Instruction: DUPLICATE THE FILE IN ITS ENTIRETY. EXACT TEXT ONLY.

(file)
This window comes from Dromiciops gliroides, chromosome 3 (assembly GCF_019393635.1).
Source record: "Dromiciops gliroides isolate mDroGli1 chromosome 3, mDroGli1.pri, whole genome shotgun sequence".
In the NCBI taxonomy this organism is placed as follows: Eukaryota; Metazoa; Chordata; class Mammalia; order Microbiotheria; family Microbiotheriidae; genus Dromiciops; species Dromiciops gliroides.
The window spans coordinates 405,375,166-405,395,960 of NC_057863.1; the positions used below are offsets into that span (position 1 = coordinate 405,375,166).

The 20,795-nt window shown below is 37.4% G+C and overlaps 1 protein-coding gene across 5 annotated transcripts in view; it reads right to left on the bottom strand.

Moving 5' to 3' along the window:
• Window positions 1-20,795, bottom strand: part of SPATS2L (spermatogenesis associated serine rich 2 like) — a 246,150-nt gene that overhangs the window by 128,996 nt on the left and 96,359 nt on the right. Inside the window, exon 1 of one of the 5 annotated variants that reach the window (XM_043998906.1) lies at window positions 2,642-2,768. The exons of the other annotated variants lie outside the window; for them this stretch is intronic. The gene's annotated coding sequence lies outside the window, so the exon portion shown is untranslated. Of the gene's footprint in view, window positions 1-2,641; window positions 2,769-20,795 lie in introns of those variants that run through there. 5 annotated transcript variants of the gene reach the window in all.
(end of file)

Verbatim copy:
This window comes from Dromiciops gliroides, chromosome 3 (assembly GCF_019393635.1).
Source record: "Dromiciops gliroides isolate mDroGli1 chromosome 3, mDroGli1.pri, whole genome shotgun sequence".
In the NCBI taxonomy this organism is placed as follows: Eukaryota; Metazoa; Chordata; class Mammalia; order Microbiotheria; family Microbiotheriidae; genus Dromiciops; species Dromiciops gliroides.
The window spans coordinates 405,375,166-405,395,960 of NC_057863.1; the positions used below are offsets into that span (position 1 = coordinate 405,375,166).

The 20,795-nt window shown below is 37.4% G+C and overlaps 1 protein-coding gene across 5 annotated transcripts in view; it reads right to left on the bottom strand.

Moving 5' to 3' along the window:
• Window positions 1-20,795, bottom strand: part of SPATS2L (spermatogenesis associated serine rich 2 like) — a 246,150-nt gene that overhangs the window by 128,996 nt on the left and 96,359 nt on the right. Inside the window, exon 1 of one of the 5 annotated variants that reach the window (XM_043998906.1) lies at window positions 2,642-2,768. The exons of the other annotated variants lie outside the window; for them this stretch is intronic. The gene's annotated coding sequence lies outside the window, so the exon portion shown is untranslated. Of the gene's footprint in view, window positions 1-2,641; window positions 2,769-20,795 lie in introns of those variants that run through there. 5 annotated transcript variants of the gene reach the window in all.